Feast upon the Word Blog

A blog focused on LDS scriptures and teaching

Feast upon The Vision

Posted by robf on July 2, 2007

Doctrine and Covenants 76 has to be one of the most well known if understudied latter day revelations. Missionaries teach about the three degrees of glory, and many of us are motivated to seek the Celestial Kingdom described in the revelation. For a long time its message has seemed pretty obvious to me: people who reject Christ after he has been personally manifest to them are cast into outter darkness. Everyone else is saved in a kingdom of glory. Wicked people have to suffer for their sins until the end of the Millennium, then they go to the Telestial Kingdom. Good people, who reject the restored gospel, go to the Terrestrial Kingdom. Latter-day Saints who are true to their covenants inherit the Celestial Kingdom.

Or do they?

A closer reading of this section calls some of that into question. What, really, is the difference between a Celestial, Terrestrial, and Telestial lifestyle here on earth? Is it really just a matter of being a “good Mormon” and you get everything the Father has, while a good Catholic or Jehovah’s Witness gets a lesser portion? What does it even mean to be a “good Mormon” in this sense? And what does a good Catholic get, anyway?

There is so much here in The Vision. So much that we seem to quickly pass over. For instance, do good Catholics or Jehovah’s Witnesses really get a Terrestrial glory? A close reading of this section seems to imply that the Terrestrial Kingdom is really mostly for those who a) accept the fulness of the gospel in this life, but aren’t “valiant” to their testimony and b) those who reject the gospel in this life but afterwards receive it. No mention of those of other faiths here. They’re really down there in the Telestial World with the the liars, adulterers, and whoremongers (D&C 76:99-103).

So, what is the difference between someone who is valiant (Celestial), isn’t valiant (Terrestrial), and otherwise (Telestial)? If we can’t see a huge difference between our own lifestyle and that of the best members of other faiths, what is that telling us about our lifestyle? Does that mean we aren’t really “valiant” or that we are really on the same plane as they are if they eventually accept the gospel after they die?

I’ve started posting questions about this section on the Feast wiki. I’m really curious about this revelation. I think I’ve become lax about this section, perhaps lulled away into carnal security by the thought that if I’m just a good Mormon, I’ll get to the Celestial Kingdom, and that my nonmember friends, if they are good, will at least get the Terrestrial Kingdom, which isn’t all that bad, right? But what’s really going on here?

The Vision is a rich and sumptuous feast that we sometimes perhaps treat as fast food fare. But slowing down, savoring every word, I think we’ll find much, much more than we’ve previously encountered. Maybe we’ve been chipping off pieces of this revelation and mixing it with a lot of sugar to create a chocolate frosting for our gospel cake, without recognizing the rich, savory, and more satisfying bittersweet chocolate here in its original form? Join me in feasting on this remarkable revelation. What subtle tastes of truth can you find here that you may not have noticed before?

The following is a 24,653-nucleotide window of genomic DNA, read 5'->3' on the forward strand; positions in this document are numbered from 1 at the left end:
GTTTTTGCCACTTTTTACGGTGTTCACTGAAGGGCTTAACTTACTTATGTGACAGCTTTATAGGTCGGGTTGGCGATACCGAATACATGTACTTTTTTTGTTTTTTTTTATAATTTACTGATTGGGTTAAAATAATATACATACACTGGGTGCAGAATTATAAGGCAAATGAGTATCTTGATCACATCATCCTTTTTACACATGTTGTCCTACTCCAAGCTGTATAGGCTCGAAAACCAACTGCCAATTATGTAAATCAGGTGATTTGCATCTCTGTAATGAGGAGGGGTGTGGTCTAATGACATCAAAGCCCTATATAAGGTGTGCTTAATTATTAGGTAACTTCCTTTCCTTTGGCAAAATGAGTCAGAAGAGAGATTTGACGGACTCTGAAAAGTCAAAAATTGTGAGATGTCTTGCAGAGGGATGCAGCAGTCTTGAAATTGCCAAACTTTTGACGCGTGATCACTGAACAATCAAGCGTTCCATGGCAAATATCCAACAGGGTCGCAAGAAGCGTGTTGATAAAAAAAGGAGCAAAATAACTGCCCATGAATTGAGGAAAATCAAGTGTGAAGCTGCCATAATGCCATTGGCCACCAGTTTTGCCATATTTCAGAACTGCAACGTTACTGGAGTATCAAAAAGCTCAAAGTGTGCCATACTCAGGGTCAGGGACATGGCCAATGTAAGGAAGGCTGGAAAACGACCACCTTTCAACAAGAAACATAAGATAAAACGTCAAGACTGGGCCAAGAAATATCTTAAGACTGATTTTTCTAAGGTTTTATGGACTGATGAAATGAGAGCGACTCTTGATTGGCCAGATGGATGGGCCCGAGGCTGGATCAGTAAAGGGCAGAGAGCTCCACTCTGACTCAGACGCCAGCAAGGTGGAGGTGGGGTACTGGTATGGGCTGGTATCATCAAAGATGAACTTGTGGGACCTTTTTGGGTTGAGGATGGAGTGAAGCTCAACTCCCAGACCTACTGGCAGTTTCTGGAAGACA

47 Responses to “Feast upon The Vision”

  1. Last Lemming said

    I am inclined to agree with your implication that we are too quick to impute valiance to ourselves and acquaintances in the Church. But I also think you are too quick to condemn the good Catholics, etc to the telestial kingdom. The terrestrial kingdom also contains “they who are honorable men of the earth,” which would seem to make room for good Catholics and even JWs.

  2. Matthew said

    Sounds fun Rob. I won’t have time to work on it at all today but hope to take a look tomorrow at some point. I glanced through the questions quickly. Thanks. There’s certainly a lot of things to think about/look at here.

  3. robf said

    Last Lemming, I’ve always assumed that you were right, that “honorable men of the earth” no matter what their religion, would merit a Terrestrial glory. But I wonder now. That line about honorable men of the earth is modified by “who were blinded by the craftiness of men.” This seems to relate to the verses immediately before, which indicate they to merit a Terrestrial glory they will still have to accept the gospel in the spirit world, even though they didn’t here in mortality because they were “blinded by the craftiness of men.” So, it seems possible here that the good Catholic and Jehovah’s Witness could get a Terrestrial glory, they could only do so by accepting the gospel in the spirit world. This is not what I had traditionally thought, which was that they would automatically get a Terrestrial glory because they were “honorable”.

    This leads me to a thought I’ve had for a while about the Sons of Mosiah, who wanted to go on a mission to the Land of Nephi because “they could not bear that any human soul should perish; yea, even the very thoughts that any soul should endure endless torment did cause them to quake and tremble” (Mosiah 28:3). In thinking about my own missionary efforts, I’ve wondered why I don’t have that same feeling. One thing I’ve thought is that, well, the good people I know won’t actually endure torment, since the Terrestrial Kingdom seems like a good place for them. But now, reading The Vision more closely, I see that maybe they will suffer torment unless they accept the gospel–and that if they don’t accept the gospel here or in the spirit world, they will merit not the Terrestrial Kingdom, but a Telestial glory. Maybe I should be more fearful for them? Maybe I should tremble to think of them suffering?

  4. robf said